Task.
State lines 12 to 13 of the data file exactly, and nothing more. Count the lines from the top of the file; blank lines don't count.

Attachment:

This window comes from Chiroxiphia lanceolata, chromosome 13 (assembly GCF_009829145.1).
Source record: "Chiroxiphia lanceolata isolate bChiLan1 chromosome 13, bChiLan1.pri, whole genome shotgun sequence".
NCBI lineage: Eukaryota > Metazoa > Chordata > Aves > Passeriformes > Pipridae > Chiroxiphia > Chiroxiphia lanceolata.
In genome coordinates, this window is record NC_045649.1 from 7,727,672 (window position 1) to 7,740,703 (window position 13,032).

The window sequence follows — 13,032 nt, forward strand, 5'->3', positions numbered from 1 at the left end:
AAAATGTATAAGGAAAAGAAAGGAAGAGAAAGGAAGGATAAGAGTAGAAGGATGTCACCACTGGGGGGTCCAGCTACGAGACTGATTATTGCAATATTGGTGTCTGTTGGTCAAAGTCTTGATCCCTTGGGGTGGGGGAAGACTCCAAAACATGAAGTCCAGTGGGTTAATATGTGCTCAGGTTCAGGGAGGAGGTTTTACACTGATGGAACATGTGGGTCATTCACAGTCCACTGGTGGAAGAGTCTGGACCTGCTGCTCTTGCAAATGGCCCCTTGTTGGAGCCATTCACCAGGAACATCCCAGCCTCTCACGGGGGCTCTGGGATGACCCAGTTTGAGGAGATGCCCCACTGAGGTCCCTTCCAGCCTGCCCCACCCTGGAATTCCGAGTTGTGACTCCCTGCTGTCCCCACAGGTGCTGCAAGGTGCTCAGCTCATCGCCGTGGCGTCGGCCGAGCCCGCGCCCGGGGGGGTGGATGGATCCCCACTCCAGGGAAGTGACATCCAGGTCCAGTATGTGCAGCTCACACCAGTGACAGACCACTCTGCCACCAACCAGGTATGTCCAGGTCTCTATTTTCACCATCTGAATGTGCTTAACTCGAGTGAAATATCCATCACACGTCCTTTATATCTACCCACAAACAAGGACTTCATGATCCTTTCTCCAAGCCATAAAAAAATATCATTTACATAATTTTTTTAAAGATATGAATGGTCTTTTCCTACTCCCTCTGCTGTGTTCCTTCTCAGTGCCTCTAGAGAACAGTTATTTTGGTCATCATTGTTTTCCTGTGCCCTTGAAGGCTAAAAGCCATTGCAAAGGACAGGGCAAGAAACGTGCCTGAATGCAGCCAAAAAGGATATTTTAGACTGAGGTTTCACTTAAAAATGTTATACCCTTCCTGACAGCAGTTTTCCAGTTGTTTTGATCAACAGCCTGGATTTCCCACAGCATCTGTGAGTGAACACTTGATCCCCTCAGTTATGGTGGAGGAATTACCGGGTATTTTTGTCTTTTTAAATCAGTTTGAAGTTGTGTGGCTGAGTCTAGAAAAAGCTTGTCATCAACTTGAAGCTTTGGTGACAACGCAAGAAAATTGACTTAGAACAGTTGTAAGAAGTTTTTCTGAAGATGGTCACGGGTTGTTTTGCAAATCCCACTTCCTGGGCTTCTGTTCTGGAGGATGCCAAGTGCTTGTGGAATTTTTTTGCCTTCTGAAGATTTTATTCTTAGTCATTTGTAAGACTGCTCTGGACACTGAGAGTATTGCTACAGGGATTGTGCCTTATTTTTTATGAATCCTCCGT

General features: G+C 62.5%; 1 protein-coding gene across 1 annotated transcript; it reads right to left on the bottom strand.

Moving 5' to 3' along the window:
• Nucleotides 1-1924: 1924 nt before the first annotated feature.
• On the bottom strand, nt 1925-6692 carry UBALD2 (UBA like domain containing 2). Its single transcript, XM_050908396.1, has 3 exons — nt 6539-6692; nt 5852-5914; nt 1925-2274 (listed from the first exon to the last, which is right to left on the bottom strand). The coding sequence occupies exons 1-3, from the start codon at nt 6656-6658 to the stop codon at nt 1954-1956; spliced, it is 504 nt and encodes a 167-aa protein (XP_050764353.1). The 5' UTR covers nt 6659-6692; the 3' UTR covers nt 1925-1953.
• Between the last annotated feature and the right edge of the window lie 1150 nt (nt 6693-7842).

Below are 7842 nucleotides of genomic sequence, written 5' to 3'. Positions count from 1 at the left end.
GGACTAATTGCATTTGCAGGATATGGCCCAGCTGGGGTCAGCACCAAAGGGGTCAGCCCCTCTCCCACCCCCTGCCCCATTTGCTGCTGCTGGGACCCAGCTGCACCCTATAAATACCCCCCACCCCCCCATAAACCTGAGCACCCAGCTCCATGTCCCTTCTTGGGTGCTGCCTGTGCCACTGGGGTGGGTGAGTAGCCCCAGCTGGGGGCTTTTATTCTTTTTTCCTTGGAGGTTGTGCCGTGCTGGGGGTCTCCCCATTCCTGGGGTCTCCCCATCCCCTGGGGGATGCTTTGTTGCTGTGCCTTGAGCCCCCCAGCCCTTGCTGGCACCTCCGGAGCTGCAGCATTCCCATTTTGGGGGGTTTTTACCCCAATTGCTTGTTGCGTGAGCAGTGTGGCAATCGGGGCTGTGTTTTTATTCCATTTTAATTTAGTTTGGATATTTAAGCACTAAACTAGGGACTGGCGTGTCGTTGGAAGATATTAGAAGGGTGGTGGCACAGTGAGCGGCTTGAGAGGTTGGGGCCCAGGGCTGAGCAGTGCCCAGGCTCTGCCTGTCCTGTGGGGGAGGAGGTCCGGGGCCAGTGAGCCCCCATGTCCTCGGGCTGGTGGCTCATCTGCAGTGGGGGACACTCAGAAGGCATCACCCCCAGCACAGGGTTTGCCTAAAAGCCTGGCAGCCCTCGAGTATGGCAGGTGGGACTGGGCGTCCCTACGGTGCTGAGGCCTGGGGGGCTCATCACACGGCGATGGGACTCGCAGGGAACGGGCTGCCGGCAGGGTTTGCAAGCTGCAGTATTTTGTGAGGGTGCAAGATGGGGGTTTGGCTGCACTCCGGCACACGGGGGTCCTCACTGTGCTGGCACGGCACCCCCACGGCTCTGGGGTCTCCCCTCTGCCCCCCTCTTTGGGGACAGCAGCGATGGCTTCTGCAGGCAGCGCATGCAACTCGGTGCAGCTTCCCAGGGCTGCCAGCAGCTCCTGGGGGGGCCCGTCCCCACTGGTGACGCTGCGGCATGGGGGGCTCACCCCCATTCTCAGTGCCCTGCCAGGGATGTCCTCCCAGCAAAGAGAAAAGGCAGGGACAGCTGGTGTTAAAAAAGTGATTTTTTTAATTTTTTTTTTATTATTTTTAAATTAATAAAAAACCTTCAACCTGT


Below are 7842 nucleotides of genomic sequence, written 5' to 3'. Positions count from 1 at the left end.
GGACTAATTGCATTTGCAGGATATGGCCCAGCTGGGGTCAGCACCAAAGGGGTCAGCCCCTCTCCCACCCCCTGCCCCATTTGCTGCTGCTGGGACCCAGCTGCACCCTATAAATACCCCCCACCCCCCCATAAACCTGAGCACCCAGCTCCATGTCCCTTCTTGGGTGCTGCCTGTGCCACTGGGGTGGGTGAGTAGCCCCAGCTGGGGGCTTTTATTCTTTTTTCCTTGGAGGTTGTGCCGTGCTGGGGGTCTCCCCATTCCTGGGGTCTCCCCATCCCCTGGGGGATGCTTTGTTGCTGTGCCTTGAGCCCCCCAGCCCTTGCTGGCACCTCCGGAGCTGCAGCATTCCCATTTTGGGGGGTTTTTACCCCAATTGCTTGTTGCGTGAGCAGTGTGGCAATCGGGGCTGTGTTTTTATTCCATTTTAATTTAGTTTGGATATTTAAGCACTAAACTAGGGACTGGCGTGTCGTTGGAAGATATTAGAAGGGTGGTGGCACAGTGAGCGGCTTGAGAGGTTGGGGCCCAGGGCTGAGCAGTGCCCAGGCTCTGCCTGTCCTGTGGGGGAGGAGGTCCGGGGCCAGTGAGCCCCCATGTCCTCGGGCTGGTGGCTCATCTGCAGTGGGGGACACTCAGAAGGCATCACCCCCAGCACAGGGTTTGCCTAAAAGCCTGGCAGCCCTCGAGTATGGCAGGTGGGACTGGGCGTCCCTACGGTGCTGAGGCCTGGGGGGCTCATCACACGGCGATGGGACTCGCAGGGAACGGGCTGCCGGCAGGGTTTGCAAGCTGCAGTATTTTGTGAGGGTGCAAGATGGGGGTTTGGCTGCACTCCGGCACACGGGGGTCCTCACTGTGCTGGCACGGCACCCCCACGGCTCTGGGGTCTCCCCTCTGCCCCCCTCTTTGGGGACAGCAGCGATGGCTTCTGCAGGCAGCGCATGCAACTCGGTGCAGCTTCCCAGGGCTGCCAGCAGCTCCTGGGGGGGCCCGTCCCCACTGGTGACGCTGCGGCATGGGGGGCTCACCCCCATTCTCAGTGCCCTGCCAGGGATGTCCTCCCAGCAAAGAGAAAAGGCAGGGACAGCTGGTGTTAAAAAAGTGATTTTTTTAATTTTTTTTTTATTATTTTTAAATTAATAAAAAACCTTCAACCTGT